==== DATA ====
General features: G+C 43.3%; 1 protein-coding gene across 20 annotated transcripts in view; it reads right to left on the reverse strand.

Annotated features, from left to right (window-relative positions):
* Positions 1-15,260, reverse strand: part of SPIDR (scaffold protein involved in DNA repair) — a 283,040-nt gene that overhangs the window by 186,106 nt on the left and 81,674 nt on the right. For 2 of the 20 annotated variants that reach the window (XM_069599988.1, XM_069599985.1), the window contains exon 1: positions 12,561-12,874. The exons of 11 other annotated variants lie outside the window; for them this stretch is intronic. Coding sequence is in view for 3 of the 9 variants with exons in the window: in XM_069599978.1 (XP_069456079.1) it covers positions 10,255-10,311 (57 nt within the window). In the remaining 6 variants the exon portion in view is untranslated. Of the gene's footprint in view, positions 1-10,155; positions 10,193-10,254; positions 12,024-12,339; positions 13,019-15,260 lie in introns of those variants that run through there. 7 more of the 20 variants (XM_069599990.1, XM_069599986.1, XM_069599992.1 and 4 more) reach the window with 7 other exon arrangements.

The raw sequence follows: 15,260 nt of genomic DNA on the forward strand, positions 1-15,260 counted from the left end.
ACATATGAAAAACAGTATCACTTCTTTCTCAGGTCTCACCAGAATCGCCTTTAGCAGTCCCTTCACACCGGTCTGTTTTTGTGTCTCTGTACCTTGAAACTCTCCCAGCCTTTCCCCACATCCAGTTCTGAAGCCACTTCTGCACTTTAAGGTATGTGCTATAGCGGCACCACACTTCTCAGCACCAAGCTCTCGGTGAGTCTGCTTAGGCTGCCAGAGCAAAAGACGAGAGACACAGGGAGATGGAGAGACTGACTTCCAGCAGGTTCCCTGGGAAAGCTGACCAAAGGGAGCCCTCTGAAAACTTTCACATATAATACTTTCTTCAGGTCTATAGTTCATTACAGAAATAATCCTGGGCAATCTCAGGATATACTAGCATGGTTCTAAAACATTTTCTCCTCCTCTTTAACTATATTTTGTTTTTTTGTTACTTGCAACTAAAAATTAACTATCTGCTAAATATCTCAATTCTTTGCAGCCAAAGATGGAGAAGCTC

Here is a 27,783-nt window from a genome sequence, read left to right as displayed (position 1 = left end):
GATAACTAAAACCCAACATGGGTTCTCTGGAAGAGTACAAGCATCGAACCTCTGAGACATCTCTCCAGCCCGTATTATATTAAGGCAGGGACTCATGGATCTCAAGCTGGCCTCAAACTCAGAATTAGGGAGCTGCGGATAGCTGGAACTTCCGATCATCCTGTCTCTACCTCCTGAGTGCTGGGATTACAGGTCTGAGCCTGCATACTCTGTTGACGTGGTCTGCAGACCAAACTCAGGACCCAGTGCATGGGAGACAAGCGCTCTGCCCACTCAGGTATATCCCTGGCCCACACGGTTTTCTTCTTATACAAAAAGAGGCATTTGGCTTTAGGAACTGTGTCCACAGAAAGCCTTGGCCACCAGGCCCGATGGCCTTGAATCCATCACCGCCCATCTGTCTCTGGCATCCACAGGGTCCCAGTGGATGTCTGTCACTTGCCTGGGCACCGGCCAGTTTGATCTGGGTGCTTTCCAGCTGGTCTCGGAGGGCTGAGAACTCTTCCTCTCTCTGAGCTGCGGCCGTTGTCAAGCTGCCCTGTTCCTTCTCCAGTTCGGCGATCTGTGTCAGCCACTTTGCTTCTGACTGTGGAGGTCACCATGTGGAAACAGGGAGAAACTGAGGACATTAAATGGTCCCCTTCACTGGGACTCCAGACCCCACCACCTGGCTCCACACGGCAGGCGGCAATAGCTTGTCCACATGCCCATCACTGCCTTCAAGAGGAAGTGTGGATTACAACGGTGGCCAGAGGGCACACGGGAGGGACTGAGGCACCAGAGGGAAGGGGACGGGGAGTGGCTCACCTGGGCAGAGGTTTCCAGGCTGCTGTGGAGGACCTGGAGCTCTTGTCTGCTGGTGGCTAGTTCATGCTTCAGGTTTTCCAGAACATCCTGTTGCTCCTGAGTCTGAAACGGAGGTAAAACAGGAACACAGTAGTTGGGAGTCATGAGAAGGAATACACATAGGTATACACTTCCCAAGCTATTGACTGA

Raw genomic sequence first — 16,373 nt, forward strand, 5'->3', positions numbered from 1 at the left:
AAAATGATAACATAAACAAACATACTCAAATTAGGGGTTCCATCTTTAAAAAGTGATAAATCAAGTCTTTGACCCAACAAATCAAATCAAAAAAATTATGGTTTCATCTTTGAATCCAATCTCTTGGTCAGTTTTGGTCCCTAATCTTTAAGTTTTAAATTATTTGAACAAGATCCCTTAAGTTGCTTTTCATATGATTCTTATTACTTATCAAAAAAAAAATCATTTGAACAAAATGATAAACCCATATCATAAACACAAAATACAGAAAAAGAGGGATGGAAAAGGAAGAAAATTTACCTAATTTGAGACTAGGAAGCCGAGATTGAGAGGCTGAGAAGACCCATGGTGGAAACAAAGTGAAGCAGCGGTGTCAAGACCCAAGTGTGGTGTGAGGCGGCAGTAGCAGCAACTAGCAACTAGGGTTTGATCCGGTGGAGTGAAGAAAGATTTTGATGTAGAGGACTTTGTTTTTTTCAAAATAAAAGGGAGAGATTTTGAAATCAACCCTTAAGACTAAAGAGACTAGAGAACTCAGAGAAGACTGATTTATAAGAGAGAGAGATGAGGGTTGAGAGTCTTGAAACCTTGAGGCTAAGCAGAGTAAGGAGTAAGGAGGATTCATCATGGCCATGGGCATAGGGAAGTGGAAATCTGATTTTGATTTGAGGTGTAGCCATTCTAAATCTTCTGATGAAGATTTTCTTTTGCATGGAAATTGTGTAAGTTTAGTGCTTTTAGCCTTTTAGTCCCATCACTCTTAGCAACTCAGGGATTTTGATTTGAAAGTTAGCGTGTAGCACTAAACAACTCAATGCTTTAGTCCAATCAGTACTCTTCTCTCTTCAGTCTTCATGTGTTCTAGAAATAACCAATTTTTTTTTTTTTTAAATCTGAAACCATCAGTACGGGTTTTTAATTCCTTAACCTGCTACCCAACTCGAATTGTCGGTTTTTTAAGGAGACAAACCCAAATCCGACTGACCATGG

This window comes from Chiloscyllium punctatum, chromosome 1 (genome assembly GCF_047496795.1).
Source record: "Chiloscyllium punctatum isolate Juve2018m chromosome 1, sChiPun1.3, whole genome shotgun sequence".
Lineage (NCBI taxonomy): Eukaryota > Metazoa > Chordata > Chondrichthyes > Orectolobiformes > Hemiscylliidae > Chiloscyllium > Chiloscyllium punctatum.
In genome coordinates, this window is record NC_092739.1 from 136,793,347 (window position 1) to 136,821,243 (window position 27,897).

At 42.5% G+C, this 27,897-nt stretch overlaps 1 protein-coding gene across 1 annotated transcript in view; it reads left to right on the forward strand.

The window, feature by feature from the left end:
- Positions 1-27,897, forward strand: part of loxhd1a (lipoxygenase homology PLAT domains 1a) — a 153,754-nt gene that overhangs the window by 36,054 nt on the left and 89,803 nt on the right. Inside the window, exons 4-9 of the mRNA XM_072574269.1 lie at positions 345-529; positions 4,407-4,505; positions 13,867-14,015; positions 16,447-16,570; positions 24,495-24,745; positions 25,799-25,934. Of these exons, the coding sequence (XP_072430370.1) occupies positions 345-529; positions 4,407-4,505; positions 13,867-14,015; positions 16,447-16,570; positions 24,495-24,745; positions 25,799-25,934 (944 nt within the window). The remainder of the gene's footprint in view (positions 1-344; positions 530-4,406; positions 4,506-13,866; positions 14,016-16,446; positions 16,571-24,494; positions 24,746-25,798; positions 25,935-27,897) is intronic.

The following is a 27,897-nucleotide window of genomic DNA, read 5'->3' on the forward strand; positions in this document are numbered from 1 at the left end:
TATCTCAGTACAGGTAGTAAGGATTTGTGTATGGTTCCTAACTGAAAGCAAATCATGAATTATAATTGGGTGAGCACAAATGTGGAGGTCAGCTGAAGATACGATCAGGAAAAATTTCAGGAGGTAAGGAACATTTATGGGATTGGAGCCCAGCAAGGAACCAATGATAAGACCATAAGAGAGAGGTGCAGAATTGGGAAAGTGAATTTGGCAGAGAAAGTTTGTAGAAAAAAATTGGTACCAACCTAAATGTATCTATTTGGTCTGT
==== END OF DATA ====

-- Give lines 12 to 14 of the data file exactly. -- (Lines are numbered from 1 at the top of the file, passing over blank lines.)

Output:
Lineage (NCBI taxonomy): Eukaryota > Metazoa > Chordata > Chondrichthyes > Orectolobiformes > Hemiscylliidae > Chiloscyllium > Chiloscyllium punctatum.
In genome coordinates, this window is record NC_092739.1 from 136,793,347 (window position 1) to 136,821,243 (window position 27,897).

At 42.5% G+C, this 27,897-nt stretch overlaps 1 protein-coding gene across 1 annotated transcript in view; it reads left to right on the forward strand.